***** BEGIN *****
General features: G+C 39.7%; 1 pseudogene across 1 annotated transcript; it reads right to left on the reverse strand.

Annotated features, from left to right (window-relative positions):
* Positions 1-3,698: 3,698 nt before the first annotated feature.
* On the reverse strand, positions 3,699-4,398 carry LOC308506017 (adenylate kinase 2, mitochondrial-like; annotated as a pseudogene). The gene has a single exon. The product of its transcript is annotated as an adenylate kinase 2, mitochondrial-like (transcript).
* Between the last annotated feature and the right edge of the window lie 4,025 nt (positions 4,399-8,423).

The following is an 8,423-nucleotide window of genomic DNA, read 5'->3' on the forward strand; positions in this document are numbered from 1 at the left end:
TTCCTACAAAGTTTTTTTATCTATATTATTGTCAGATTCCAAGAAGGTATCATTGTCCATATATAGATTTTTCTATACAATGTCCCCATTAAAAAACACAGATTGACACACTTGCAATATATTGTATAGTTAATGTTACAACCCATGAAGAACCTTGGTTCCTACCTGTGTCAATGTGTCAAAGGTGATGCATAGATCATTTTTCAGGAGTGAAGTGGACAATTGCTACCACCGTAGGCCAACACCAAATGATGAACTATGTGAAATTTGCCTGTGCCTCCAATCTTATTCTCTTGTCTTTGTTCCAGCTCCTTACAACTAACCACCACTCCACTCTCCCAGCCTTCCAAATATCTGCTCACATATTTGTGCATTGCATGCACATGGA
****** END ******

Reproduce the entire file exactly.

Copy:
General features: G+C 39.7%; 1 pseudogene across 1 annotated transcript; it reads right to left on the reverse strand.

Annotated features, from left to right (window-relative positions):
* Positions 1-3,698: 3,698 nt before the first annotated feature.
* On the reverse strand, positions 3,699-4,398 carry LOC308506017 (adenylate kinase 2, mitochondrial-like; annotated as a pseudogene). The gene has a single exon. The product of its transcript is annotated as an adenylate kinase 2, mitochondrial-like (transcript).
* Between the last annotated feature and the right edge of the window lie 4,025 nt (positions 4,399-8,423).

The following is an 8,423-nucleotide window of genomic DNA, read 5'->3' on the forward strand; positions in this document are numbered from 1 at the left end:
TTCCTACAAAGTTTTTTTATCTATATTATTGTCAGATTCCAAGAAGGTATCATTGTCCATATATAGATTTTTCTATACAATGTCCCCATTAAAAAACACAGATTGACACACTTGCAATATATTGTATAGTTAATGTTACAACCCATGAAGAACCTTGGTTCCTACCTGTGTCAATGTGTCAAAGGTGATGCATAGATCATTTTTCAGGAGTGAAGTGGACAATTGCTACCACCGTAGGCCAACACCAAATGATGAACTATGTGAAATTTGCCTGTGCCTCCAATCTTATTCTCTTGTCTTTGTTCCAGCTCCTTACAACTAACCACCACTCCACTCTCCCAGCCTTCCAAATATCTGCTCACATATTTGTGCATTGCATGCACATGGA